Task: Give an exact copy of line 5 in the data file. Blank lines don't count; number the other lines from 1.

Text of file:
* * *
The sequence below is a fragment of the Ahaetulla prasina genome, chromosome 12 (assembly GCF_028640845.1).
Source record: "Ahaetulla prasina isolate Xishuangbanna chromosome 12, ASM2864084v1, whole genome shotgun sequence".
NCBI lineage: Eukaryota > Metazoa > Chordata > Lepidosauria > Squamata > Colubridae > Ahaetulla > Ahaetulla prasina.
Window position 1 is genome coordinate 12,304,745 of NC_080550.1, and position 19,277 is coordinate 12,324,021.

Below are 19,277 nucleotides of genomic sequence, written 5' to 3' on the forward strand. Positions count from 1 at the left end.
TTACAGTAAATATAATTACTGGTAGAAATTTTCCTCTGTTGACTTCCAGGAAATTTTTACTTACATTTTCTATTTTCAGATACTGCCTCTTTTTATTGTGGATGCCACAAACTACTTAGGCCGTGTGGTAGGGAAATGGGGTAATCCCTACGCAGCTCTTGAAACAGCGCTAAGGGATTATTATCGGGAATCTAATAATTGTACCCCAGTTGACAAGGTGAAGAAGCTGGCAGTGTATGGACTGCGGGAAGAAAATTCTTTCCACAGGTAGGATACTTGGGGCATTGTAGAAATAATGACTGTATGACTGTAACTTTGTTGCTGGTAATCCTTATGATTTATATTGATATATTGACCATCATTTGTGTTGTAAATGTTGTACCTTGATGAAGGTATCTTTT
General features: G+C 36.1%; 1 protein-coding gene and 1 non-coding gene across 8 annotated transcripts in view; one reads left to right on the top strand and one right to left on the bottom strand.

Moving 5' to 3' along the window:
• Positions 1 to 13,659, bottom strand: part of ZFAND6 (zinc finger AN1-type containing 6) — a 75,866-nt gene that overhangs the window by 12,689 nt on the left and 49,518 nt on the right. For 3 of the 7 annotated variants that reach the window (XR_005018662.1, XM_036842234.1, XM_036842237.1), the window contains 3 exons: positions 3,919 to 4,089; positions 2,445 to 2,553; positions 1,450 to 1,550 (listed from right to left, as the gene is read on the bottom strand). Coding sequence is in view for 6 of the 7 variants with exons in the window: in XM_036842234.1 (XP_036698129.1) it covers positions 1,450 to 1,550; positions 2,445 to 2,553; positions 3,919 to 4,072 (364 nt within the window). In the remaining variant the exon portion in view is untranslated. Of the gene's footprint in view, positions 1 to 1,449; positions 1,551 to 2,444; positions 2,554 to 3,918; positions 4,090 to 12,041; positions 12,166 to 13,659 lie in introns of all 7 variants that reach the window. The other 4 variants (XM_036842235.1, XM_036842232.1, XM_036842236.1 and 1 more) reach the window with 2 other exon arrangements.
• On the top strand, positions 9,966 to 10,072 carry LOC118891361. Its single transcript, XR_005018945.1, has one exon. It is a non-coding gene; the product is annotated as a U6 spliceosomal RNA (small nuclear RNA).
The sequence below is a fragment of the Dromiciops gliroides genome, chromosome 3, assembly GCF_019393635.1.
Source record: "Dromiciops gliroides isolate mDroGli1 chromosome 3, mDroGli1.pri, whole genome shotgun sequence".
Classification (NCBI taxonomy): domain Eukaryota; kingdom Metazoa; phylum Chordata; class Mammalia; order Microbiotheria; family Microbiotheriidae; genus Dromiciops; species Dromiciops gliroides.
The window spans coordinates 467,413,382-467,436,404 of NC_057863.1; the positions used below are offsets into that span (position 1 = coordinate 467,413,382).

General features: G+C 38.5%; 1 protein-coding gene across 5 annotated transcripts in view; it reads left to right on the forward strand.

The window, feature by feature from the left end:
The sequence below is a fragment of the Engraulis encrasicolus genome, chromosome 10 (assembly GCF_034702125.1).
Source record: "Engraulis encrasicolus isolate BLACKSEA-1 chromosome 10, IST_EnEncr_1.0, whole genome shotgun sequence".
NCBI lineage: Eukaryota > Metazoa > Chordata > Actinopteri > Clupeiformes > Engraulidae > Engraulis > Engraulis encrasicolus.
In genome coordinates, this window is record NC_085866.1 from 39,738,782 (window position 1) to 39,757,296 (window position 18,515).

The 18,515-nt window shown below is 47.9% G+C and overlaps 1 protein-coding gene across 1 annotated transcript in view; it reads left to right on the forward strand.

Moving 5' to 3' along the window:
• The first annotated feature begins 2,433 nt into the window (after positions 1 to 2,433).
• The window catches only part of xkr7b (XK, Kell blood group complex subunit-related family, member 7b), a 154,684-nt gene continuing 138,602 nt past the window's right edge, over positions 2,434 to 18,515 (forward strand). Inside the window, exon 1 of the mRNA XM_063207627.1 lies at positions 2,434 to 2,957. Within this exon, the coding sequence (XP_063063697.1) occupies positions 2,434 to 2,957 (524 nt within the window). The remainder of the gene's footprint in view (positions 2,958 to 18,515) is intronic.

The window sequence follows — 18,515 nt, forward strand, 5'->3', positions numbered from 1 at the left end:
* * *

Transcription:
Below are 19,277 nucleotides of genomic sequence, written 5' to 3' on the forward strand. Positions count from 1 at the left end.